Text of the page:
“Kerry,” she said. “You have a very nasty bump on your head. You’ve had two seizures and it’s quite possible you’ve damaged something inside that skull of yours.”
He willed his brain to absorb what she was saying. Seizures?
“Lashing out at me wasn’t a conscious action on your part,” she continued. “I understand that, and I don’t blame you. It happens.”
It happens? Ah, Christ…
“The doctor ordered some scans of your head,” she said. “As soon as those are back the restraints will likely be removed and they’ll take you to your room.”
He didn’t know what to say.
“Kerry, will you look at me, please?”
He didn’t want to. Didn’t want to see the bruise he’d left on her cheek.
But he did; he owed her that much. Her eyes were startlingly blue. Deep blue, like the twilit sky he’d been staring up at…
“Frankly, you’re lucky to be alive,” she said. “You’ve got one seriously hard head.”
She didn’t know the half of it.
Kerry opened his eyes carefully. His brain no longer felt like it had outgrown his skull. That was a good sign. Gingerly he moved his arms. Relief flooded through him. No restraints.
“How you feeling, man?”
Kerry jumped at the voice; Laz had been so still and quiet, Kerry hadn’t noticed him sitting in the corner chair.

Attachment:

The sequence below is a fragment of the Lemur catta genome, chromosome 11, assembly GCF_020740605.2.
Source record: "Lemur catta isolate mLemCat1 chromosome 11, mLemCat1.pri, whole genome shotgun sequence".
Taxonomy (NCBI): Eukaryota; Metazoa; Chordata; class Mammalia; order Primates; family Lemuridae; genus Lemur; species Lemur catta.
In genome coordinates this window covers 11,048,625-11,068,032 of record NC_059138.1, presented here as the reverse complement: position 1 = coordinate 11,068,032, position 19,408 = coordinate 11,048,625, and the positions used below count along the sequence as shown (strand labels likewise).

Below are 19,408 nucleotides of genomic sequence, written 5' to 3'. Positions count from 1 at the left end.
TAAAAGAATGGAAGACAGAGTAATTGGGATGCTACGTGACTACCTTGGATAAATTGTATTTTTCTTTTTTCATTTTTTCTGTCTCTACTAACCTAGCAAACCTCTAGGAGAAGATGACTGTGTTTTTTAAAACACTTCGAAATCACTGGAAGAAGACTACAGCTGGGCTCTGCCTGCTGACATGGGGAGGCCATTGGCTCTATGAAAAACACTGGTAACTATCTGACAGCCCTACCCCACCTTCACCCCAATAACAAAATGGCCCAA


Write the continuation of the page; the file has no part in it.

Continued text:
“Bruised everywhere, but I’ll live,” he said.
Laz nodded, and a strange mix of emotions stirred within Kerry: surprise, relief, worry. He tried to put his finger on what he was feeling and could only come up with… touched. Yes, he was touched that Laz had come. He looked up to Laz the way he thought other men might look up to their fathers.
Men who have fathers.
“I hear it’s a good thing you’ve got such a hard head,” Laz said.
Lazarus Lowenstein, owner of Dream Machines, was no pushover; he probably knew everything already.
Time to face the music.
“I guess we need to talk about the motorcycle I trashed,” Kerry said.
Laz didn’t answer, and that made Kerry nervous. “I’ll pay you back for it.”
Laz stroked his chin absently. “Yes, you will have to do that. The question is, how?”
Apprehension laced through Kerry’s chest. “Are you saying…” He swallowed. “I’m gonna need to find a new job?”
“I was very clear that none of the Dream Machine projects were to be used in any type of club activity.”